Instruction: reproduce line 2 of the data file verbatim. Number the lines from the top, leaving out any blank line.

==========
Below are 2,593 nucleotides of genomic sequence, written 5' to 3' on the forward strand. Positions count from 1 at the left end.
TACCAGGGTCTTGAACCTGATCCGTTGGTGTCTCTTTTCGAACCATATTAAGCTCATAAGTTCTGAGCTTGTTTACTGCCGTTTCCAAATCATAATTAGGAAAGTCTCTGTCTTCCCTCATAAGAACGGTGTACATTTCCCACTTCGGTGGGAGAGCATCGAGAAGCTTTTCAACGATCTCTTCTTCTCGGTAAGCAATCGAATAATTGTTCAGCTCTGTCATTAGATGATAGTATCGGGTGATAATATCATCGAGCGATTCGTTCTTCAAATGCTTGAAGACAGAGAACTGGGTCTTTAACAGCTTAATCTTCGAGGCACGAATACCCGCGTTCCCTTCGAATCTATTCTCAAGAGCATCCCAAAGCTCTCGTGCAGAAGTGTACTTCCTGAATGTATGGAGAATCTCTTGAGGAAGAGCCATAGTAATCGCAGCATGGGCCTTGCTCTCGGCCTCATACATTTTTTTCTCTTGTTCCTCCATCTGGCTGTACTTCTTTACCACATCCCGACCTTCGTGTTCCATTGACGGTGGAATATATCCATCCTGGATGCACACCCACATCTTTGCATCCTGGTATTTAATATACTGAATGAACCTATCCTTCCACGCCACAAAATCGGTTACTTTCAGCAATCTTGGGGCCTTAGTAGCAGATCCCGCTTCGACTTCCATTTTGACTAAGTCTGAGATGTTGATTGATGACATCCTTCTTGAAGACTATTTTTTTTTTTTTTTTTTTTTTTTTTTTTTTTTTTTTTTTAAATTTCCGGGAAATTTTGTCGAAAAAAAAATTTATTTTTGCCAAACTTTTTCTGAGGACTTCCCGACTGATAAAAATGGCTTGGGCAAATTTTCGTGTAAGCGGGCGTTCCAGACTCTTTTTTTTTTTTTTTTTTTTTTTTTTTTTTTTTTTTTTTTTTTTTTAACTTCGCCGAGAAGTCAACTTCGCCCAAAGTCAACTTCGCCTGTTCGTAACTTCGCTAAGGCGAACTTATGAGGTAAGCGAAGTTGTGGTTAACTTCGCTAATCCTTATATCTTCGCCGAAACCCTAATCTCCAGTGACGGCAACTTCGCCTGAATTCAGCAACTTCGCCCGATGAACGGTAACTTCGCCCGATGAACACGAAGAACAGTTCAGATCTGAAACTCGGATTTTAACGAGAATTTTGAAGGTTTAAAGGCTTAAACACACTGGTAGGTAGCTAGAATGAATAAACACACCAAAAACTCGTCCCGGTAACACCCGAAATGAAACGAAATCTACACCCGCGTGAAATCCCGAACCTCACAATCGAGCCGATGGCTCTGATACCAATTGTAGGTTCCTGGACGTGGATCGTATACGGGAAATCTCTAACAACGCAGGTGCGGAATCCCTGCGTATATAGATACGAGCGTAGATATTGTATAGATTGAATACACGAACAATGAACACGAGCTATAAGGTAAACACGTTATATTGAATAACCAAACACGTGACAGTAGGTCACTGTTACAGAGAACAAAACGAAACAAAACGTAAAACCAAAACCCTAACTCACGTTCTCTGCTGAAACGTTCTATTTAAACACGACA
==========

TACCAGGGTCTTGAACCTGATCCGTTGGTGTCTCTTTTCGAACCATATTAAGCTCATAAGTTCTGAGCTTGTTTACTGCCGTTTCCAAATCATAATTAGGAAAGTCTCTGTCTTCCCTCATAAGAACGGTGTACATTTCCCACTTCGGTGGGAGAGCATCGAGAAGCTTTTCAACGATCTCTTCTTCTCGGTAAGCAATCGAATAATTGTTCAGCTCTGTCATTAGATGATAGTATCGGGTGATAATATCATCGAGCGATTCGTTCTTCAAATGCTTGAAGACAGAGAACTGGGTCTTTAACAGCTTAATCTTCGAGGCACGAATACCCGCGTTCCCTTCGAATCTATTCTCAAGAGCATCCCAAAGCTCTCGTGCAGAAGTGTACTTCCTGAATGTATGGAGAATCTCTTGAGGAAGAGCCATAGTAATCGCAGCATGGGCCTTGCTCTCGGCCTCATACATTTTTTTCTCTTGTTCCTCCATCTGGCTGTACTTCTTTACCACATCCCGACCTTCGTGTTCCATTGACGGTGGAATATATCCATCCTGGATGCACACCCACATCTTTGCATCCTGGTATTTAATATACTGAATGAACCTATCCTTCCACGCCACAAAATCGGTTACTTTCAGCAATCTTGGGGCCTTAGTAGCAGATCCCGCTTCGACTTCCATTTTGACTAAGTCTGAGATGTTGATTGATGACATCCTTCTTGAAGACTATTTTTTTTTTTTTTTTTTTTTTTTTTTTTTTTTTTTTTTTAAATTTCCGGGAAATTTTGTCGAAAAAAAAATTTATTTTTGCCAAACTTTTTCTGAGGACTTCCCGACTGATAAAAATGGCTTGGGCAAATTTTCGTGTAAGCGGGCGTTCCAGACTCTTTTTTTTTTTTTTTTTTTTTTTTTTTTTTTTTTTTTTTTTTTTTTAACTTCGCCGAGAAGTCAACTTCGCCCAAAGTCAACTTCGCCTGTTCGTAACTTCGCTAAGGCGAACTTATGAGGTAAGCGAAGTTGTGGTTAACTTCGCTAATCCTTATATCTTCGCCGAAACCCTAATCTCCAGTGACGGCAACTTCGCCTGAATTCAGCAACTTCGCCCGATGAACGGTAACTTCGCCCGATGAACACGAAGAACAGTTCAGATCTGAAACTCGGATTTTAACGAGAATTTTGAAGGTTTAAAGGCTTAAACACACTGGTAGGTAGCTAGAATGAATAAACACACCAAAAACTCGTCCCGGTAACACCCGAAATGAAACGAAATCTACACCCGCGTGAAATCCCGAACCTCACAATCGAGCCGATGGCTCTGATACCAATTGTAGGTTCCTGGACGTGGATCGTATACGGGAAATCTCTAACAACGCAGGTGCGGAATCCCTGCGTATATAGATACGAGCGTAGATATTGTATAGATTGAATACACGAACAATGAACACGAGCTATAAGGTAAACACGTTATATTGAATAACCAAACACGTGACAGTAGGTCACTGTTACAGAGAACAAAACGAAACAAAACGTAAAACCAAAACCCTAACTCACGTTCTCTGCTGAAACGTTCTATTTAAACACGACA